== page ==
Headline News

Researchers to develop an automatic fish phenotyping device

Tuesday, June 23, 2020

The European AquaIMPACT project, Genomic and nutritional innovations for genetically superior farmed fish, is working on methods to select fish breeders automatically, quickly and accurately through machine vision techniques.

The shape and color characteristics of farmed fish are assessed allowing the farmer to decide which fish will be used for further breeding. This is a time-consuming activity, currently done by hand. The use of machine vision techniques has many advantages. With vision techniques, a higher number of samples and more variables can be measured in a shorter time. In addition, software is more objective and has higher repeatability than a human observer.

Wageningen University, one of the partners of the project, is developing the device, together with the company DORSET, that will measure various variables, such as the 2D and 3D shape, color and properties of body parts such as eyes or belly.

Fish are manually removed from the breeding tank and placed on a conveyor belt. An algorithm merges the color and shape characteristics of the fish with genetic information from a database. After analysis, a selection algorithm will classify the individual fish in real-time to be selected or not for further breeding. The device then mechanically sorts fish into two groups. For one fish, the entire operation is completed in approximately 30 seconds. Smart phenotypes using artificial intelligence and integrating phenotyping and selection decisions in one step reduces the handling stress of fish and increases the speed and efficiency of breeding programs.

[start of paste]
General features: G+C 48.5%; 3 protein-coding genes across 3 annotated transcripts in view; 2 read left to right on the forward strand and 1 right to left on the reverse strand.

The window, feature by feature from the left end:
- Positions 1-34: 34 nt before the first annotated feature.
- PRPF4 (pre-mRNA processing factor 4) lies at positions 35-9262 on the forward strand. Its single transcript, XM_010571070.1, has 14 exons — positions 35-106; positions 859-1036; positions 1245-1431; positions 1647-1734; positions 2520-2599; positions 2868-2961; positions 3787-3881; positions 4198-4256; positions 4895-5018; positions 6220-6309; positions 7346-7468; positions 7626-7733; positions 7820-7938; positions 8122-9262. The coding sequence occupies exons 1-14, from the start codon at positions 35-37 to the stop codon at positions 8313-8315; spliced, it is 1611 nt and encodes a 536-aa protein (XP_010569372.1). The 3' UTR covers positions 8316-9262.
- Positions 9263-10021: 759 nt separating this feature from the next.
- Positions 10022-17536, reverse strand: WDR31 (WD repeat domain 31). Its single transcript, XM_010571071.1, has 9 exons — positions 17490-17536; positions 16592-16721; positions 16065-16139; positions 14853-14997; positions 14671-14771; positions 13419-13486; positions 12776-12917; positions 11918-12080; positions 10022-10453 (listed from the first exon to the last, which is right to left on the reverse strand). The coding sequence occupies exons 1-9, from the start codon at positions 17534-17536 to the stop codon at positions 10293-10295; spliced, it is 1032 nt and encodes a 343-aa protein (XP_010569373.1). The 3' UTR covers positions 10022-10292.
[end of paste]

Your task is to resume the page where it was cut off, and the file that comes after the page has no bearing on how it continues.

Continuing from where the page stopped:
The new AquaIMPACT device is expected to have the following characteristics:

  • Easy transport.
  • Operates outdoors in variable daylight conditions.
  • Reads RFID tag of individuals and measure weight.
  • Real-time classification and sorting.
  • Measures calibrated color 2D features and extracts landmarks.
  • 3D image analysis for volume reconstruction.

The phenotyping prototype to be developed in AquaIMPACT shows a powerful way of implementing big data with novel algorithms for processing and reasoning into a practical application and product.

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